When kidneys are already damaged, certain drugs can make them worse
or lead to kidney failure. If you have kidney disease, you must be
extremely careful with all medicines. Many that would typically have
little or no effect on your overall health can cause unexpected damage
to you because of your kidneys’ already compromised state.

In addition to the medicines previously discussed, these include
medications that treat cholesterol, viral infections, diabetes and
fungal infections, or are used for specific imaging studies.

Talk to your doctor before taking cholesterol or diabetes medication,
antacid medicine for an upset stomach, or antimicrobial meds, like
antifungal and antiviral drugs. Your doctor may recommend a different
test or medicine, or a smaller dose of medicine that is safer for you.

Kidney dialysis and transplantation

If kidneys lose their ability to filter fluids and remove dangerous
waste products, these products can build up inside us and eventually
lead to death. This situation is called end-stage kidney (renal)
disease.

Diseases, medications or genetic abnormalities can cause end-stage
renal disease. When this happens, a person must undergo dialysis – some
several hours per day – to remove the toxins and stay alive.

An alternative to dialysis is kidney transplantation. This occurs
when a healthy kidney is surgically implanted from a donor into a person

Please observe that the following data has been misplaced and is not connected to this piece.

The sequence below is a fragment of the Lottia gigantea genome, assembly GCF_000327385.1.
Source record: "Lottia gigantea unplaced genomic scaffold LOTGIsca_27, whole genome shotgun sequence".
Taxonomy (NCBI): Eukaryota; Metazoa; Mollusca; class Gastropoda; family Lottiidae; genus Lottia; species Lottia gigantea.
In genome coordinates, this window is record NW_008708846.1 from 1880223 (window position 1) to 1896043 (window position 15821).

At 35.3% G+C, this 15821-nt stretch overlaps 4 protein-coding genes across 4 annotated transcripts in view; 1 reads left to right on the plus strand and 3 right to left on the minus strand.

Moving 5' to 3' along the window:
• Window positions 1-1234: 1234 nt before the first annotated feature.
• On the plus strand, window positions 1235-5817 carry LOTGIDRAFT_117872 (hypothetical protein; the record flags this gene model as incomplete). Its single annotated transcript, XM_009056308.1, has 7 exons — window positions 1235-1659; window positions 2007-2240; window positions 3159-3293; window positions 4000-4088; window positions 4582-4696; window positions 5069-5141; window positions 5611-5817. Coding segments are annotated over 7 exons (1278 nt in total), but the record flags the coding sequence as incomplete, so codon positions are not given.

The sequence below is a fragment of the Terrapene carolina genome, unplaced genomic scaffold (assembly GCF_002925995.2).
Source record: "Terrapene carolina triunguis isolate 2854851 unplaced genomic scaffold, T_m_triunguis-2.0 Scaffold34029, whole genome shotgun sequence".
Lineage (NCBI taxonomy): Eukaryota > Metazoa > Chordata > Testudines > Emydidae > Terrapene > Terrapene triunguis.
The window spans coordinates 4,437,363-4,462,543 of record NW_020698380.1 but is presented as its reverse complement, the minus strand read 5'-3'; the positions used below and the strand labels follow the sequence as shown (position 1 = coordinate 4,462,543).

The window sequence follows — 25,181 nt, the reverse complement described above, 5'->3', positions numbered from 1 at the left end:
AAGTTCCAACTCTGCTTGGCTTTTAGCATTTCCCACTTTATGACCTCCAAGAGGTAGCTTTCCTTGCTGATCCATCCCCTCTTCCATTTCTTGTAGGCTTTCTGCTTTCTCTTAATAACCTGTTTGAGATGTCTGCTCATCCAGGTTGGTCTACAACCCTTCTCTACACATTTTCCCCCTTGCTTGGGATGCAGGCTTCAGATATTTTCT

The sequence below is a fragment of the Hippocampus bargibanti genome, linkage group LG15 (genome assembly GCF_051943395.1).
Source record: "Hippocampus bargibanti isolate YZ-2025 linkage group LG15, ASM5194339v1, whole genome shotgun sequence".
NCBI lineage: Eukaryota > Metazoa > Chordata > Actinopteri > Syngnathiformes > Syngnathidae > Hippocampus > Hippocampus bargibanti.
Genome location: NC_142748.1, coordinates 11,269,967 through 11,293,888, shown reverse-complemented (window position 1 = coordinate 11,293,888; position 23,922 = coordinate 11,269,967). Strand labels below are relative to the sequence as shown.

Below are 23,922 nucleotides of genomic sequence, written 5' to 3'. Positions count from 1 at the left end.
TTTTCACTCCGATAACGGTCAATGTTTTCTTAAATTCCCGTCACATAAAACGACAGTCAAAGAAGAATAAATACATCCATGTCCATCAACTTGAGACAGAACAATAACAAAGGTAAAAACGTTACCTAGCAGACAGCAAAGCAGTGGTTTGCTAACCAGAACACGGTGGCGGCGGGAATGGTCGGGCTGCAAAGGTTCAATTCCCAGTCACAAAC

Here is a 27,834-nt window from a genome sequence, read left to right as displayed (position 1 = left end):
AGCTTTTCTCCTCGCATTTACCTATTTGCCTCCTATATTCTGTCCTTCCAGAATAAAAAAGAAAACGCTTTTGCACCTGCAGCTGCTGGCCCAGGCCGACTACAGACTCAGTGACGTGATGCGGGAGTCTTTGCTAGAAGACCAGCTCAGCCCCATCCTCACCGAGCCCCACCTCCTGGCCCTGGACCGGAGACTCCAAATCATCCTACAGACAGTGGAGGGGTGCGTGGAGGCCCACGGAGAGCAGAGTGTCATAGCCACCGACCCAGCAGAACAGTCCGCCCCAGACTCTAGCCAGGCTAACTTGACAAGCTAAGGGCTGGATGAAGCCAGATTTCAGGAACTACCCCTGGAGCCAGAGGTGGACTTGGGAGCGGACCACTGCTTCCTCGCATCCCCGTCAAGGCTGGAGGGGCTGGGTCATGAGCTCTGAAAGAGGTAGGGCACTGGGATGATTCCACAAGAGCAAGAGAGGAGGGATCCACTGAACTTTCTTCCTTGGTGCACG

with non-functioning kidneys. The kidney can come from a live or
deceased donor. One-third of all donated kidneys come from living
donors.

Only one kidney is needed to do an adequate job. This “one-kidney
requirement” makes living kidney donation a very real option. Kidney
transplantation can be an acceptable alternative to a lifetime of
dialysis.

Approximately 20,000 transplants occur every year in the U.S.
Transplantation offers several benefits, including a higher quality of
life, lower treatment cost in the long run, fewer dietary restrictions,
and a lower mortality rate. Kidney transplantation also carries
significant risk. This includes the risk of surgery, the risk of kidney
rejection, and the risk of the side effects of the medications used to
prevent organ rejection.

After careful evaluation, one may be considered appropriate for
transplantation. There are certain situations, however, such as age and
several health status conditions, which can rule kidney transplantation
out.

Finding a donor match

Being accepted for kidney transplantation is not an easy feat. There
are currently over 100,00 people waiting for a kidney transplant in the
United States, and 100 people are added to the list every day.

Once accepted, a suitable match must be located from a donor.
Surprisingly, family members are not always good donors. Finding a
compatible kidney donor can take weeks to months to several years. The
average wait for a compatible kidney is 3.5 years. Unfortunately, 14
people die every day waiting for a kidney transplant in America.

Kidney transplantation is not a cure. After a successful kidney
transplant, a lifetime of care must be initiated; nevertheless, kidney
transplantation can be lifesaving.

Electing kidney transplantation is a very personal decision that
comes with risks and benefits. The decision must be considered very
carefully by all involved including the patient, the patient’s family,
trusted advisers and physician.

If you are interested in becoming a kidney donor, start the discussion with your doctor.